General Aviation Manufacturers Association president and CEO Pete Bunce says recent general aviation rallies held following disparaging remarks about business aviation by President Obama actually go back to the end of 2008 when the CEOs from the Big Three automakers took separate company airplanes to testify before Congress.
Business aviation may still be brimming with righteous indignation over recent attacks by President Barack Obama (in the row over bonus depreciation) and The Wall Street Journal (over the Block Aircraft Registration Request issue), but it now faces bigger and more tangible problems.
President Obama had barely concluded his June 29 press conference when my e-mail box began filling up with responses from the general-aviation industry. The NBAA expressed “dismay” and announced that it was sending a “strongly worded” letter to the President about his remarks, which it said “reflect a total lack of understanding” of the field.
In a resumption of his campaign against business aviation, President Obama yesterday called for an end to “tax breaks” for corporate jet owners.
The Tax Relief, Unemployment Insurance Reauthorization and Job Creation Act of 2010, which was moving toward the desk of President Obama at press time, would give business aviation a big boost. As NBAA v-p Mike Nichols explained to AIN, the proposal includes “100-percent expensing” of investments in capital assets, such as business aircraft, purchased between September 8 this year and December 31 next year.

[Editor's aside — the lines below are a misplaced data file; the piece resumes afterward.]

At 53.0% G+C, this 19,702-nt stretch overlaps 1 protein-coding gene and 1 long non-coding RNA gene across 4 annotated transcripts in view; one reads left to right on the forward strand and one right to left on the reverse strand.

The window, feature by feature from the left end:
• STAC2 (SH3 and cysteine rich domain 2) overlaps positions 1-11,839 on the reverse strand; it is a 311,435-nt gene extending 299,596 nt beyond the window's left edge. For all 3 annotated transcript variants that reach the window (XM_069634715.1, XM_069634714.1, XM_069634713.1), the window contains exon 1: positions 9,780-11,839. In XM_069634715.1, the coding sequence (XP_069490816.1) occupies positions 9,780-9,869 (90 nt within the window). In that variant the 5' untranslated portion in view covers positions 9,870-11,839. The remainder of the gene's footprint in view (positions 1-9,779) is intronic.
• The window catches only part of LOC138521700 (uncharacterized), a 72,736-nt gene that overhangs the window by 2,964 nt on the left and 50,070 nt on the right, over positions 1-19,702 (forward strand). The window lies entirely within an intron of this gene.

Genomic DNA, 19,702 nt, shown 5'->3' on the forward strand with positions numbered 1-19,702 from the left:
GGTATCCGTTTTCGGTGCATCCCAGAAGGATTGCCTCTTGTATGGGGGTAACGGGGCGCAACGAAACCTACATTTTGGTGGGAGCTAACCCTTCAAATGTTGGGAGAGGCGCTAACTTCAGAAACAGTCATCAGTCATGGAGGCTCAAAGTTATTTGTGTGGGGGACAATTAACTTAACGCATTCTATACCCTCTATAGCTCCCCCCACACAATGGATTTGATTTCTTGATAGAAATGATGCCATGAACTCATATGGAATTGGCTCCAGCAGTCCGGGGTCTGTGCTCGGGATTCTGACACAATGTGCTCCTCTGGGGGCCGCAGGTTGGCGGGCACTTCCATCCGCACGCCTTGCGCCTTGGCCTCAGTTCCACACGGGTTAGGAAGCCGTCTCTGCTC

On December 17, President Obama signed the Tax Relief, Unemployment Insurance Reauthorization and Job Creation Act of 2010. The Act includes “100-percent expensing” of investments in capital assets, such as business aircraft, purchased between Sept. 8, 2010, and Dec. 31, 2011.
The Tax Relief, Unemployment Insurance Reauthorization and Job Creation Act of 2010, which could be passed in the U.S. Senate today or tomorrow before going to the House of Representatives and eventually President Obama for signing, would give business aviation a big boost.
To the General Aviation Manufacturers Association (GAMA), 2010 is proving to be a little worse than last year as far as shipments of aircraft are concerned, even as billings are up slightly. And many people are asking questions about that, said GAMA president and CEO Pete Bunce, and it is fairly easy to explain. “Most of the robustness is at the upper end of the spectrum of products that we have where profit margins are larger,” he said.
General aviation groups hailed the passage late last month of a bonus depreciation bill, H.R.5297, that will allow for accelerated depreciation of business aircraft. The House of Representatives already passed this legislation in June, but had to vote on it again on September 23 because the Senate’s version approved a week earlier contained minor differences.